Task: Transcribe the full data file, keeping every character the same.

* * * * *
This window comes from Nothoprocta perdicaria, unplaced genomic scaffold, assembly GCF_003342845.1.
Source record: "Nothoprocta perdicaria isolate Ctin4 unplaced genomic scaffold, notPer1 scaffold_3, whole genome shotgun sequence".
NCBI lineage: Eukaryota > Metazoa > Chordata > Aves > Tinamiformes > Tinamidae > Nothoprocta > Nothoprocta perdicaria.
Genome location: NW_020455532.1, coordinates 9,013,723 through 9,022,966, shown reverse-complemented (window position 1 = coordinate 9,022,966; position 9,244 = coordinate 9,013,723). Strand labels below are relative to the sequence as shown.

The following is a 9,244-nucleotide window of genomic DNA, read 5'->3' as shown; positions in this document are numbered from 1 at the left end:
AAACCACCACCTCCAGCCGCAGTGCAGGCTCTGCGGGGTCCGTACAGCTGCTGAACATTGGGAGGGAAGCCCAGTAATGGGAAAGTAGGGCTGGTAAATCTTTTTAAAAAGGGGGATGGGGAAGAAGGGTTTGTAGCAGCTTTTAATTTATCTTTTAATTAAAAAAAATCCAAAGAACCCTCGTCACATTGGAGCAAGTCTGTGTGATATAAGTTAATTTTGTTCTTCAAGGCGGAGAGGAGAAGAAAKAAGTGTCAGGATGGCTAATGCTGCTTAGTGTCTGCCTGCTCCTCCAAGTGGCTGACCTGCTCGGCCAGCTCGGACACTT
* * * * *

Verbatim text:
This window comes from Nothoprocta perdicaria, unplaced genomic scaffold, assembly GCF_003342845.1.
Source record: "Nothoprocta perdicaria isolate Ctin4 unplaced genomic scaffold, notPer1 scaffold_3, whole genome shotgun sequence".
NCBI lineage: Eukaryota > Metazoa > Chordata > Aves > Tinamiformes > Tinamidae > Nothoprocta > Nothoprocta perdicaria.
Genome location: NW_020455532.1, coordinates 9,013,723 through 9,022,966, shown reverse-complemented (window position 1 = coordinate 9,022,966; position 9,244 = coordinate 9,013,723). Strand labels below are relative to the sequence as shown.

The following is a 9,244-nucleotide window of genomic DNA, read 5'->3' as shown; positions in this document are numbered from 1 at the left end:
AAACCACCACCTCCAGCCGCAGTGCAGGCTCTGCGGGGTCCGTACAGCTGCTGAACATTGGGAGGGAAGCCCAGTAATGGGAAAGTAGGGCTGGTAAATCTTTTTAAAAAGGGGGATGGGGAAGAAGGGTTTGTAGCAGCTTTTAATTTATCTTTTAATTAAAAAAAATCCAAAGAACCCTCGTCACATTGGAGCAAGTCTGTGTGATATAAGTTAATTTTGTTCTTCAAGGCGGAGAGGAGAAGAAAKAAGTGTCAGGATGGCTAATGCTGCTTAGTGTCTGCCTGCTCCTCCAAGTGGCTGACCTGCTCGGCCAGCTCGGACACTT